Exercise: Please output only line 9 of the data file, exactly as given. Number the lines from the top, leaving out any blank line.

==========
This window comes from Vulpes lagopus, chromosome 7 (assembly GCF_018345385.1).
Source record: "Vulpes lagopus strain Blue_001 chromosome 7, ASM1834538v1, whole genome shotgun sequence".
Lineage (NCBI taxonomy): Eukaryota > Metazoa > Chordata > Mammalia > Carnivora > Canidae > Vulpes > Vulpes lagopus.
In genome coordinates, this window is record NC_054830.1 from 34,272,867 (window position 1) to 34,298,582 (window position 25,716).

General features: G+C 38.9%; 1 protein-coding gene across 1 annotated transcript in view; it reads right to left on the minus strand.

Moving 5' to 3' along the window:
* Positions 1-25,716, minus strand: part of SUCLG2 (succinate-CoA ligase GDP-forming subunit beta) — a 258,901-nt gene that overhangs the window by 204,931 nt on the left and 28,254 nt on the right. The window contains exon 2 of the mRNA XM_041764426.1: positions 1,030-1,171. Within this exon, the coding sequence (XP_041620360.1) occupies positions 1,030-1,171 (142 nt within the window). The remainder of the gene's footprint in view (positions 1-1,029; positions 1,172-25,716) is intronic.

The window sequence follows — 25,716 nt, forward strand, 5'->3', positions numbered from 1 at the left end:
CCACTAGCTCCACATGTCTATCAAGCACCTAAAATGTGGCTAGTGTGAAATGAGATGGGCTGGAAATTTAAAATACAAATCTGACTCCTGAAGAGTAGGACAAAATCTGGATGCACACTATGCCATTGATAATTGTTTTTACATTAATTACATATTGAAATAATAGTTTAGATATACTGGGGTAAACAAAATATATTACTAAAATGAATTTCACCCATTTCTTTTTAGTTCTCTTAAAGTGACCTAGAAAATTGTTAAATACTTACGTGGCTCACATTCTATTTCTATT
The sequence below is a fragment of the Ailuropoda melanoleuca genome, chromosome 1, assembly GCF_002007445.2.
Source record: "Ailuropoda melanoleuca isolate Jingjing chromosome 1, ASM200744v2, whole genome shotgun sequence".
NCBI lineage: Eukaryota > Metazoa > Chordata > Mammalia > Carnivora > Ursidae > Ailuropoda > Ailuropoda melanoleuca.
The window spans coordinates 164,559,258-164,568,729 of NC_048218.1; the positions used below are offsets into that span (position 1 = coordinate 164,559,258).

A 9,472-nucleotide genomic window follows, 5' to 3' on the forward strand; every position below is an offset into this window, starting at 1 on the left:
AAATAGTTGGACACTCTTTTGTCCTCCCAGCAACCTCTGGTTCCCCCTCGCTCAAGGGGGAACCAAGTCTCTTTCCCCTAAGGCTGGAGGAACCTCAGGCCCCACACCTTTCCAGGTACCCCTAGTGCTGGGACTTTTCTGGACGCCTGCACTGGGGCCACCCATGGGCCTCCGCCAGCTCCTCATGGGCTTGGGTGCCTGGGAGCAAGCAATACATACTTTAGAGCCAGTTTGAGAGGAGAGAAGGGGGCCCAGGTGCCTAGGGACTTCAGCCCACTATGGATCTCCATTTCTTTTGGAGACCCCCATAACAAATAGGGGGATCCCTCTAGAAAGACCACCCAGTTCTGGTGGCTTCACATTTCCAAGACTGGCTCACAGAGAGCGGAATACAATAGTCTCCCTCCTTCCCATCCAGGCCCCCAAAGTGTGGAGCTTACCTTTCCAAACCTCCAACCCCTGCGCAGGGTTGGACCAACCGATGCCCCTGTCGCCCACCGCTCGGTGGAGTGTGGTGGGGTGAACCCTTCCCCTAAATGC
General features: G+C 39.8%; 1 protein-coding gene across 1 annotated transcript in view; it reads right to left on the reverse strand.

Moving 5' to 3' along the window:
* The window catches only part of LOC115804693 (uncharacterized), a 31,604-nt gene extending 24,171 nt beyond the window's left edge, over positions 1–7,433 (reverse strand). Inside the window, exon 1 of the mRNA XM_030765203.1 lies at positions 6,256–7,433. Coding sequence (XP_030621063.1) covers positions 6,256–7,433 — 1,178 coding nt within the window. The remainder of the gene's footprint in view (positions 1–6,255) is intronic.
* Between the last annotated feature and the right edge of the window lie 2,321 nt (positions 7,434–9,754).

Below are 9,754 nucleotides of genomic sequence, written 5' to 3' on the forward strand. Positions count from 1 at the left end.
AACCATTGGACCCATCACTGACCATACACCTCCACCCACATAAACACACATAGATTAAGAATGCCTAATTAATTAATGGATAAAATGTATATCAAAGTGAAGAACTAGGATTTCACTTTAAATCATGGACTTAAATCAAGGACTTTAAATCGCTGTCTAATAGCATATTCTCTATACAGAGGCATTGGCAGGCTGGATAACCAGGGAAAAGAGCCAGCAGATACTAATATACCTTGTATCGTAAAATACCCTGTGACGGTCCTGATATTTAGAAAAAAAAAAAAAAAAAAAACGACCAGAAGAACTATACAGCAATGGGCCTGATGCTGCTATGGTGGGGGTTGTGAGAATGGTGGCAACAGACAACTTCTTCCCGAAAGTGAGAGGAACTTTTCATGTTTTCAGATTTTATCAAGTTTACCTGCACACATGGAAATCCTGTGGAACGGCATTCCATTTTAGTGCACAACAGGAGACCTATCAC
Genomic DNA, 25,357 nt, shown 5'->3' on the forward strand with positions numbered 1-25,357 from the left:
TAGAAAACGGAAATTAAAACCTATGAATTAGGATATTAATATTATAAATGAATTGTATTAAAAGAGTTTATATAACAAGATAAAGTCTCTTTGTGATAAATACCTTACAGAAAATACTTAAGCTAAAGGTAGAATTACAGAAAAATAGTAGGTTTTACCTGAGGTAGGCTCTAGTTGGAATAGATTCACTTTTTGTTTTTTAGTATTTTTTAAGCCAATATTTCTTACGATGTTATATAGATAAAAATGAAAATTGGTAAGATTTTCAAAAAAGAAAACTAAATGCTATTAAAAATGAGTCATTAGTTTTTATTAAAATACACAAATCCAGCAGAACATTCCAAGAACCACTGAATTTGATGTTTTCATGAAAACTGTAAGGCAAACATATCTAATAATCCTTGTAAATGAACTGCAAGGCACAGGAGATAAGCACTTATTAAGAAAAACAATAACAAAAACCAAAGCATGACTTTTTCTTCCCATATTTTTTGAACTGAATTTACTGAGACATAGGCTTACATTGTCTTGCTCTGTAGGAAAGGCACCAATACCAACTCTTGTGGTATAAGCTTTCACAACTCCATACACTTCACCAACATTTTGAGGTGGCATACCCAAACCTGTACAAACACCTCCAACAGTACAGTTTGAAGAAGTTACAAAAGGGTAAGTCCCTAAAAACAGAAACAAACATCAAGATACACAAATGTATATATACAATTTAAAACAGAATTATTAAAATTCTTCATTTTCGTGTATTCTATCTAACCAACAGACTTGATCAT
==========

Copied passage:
CCACTAGCTCCACATGTCTATCAAGCACCTAAAATGTGGCTAGTGTGAAATGAGATGGGCTGGAAATTTAAAATACAAATCTGACTCCTGAAGAGTAGGACAAAATCTGGATGCACACTATGCCATTGATAATTGTTTTTACATTAATTACATATTGAAATAATAGTTTAGATATACTGGGGTAAACAAAATATATTACTAAAATGAATTTCACCCATTTCTTTTTAGTTCTCTTAAAGTGACCTAGAAAATTGTTAAATACTTACGTGGCTCACATTCTATTTCTATT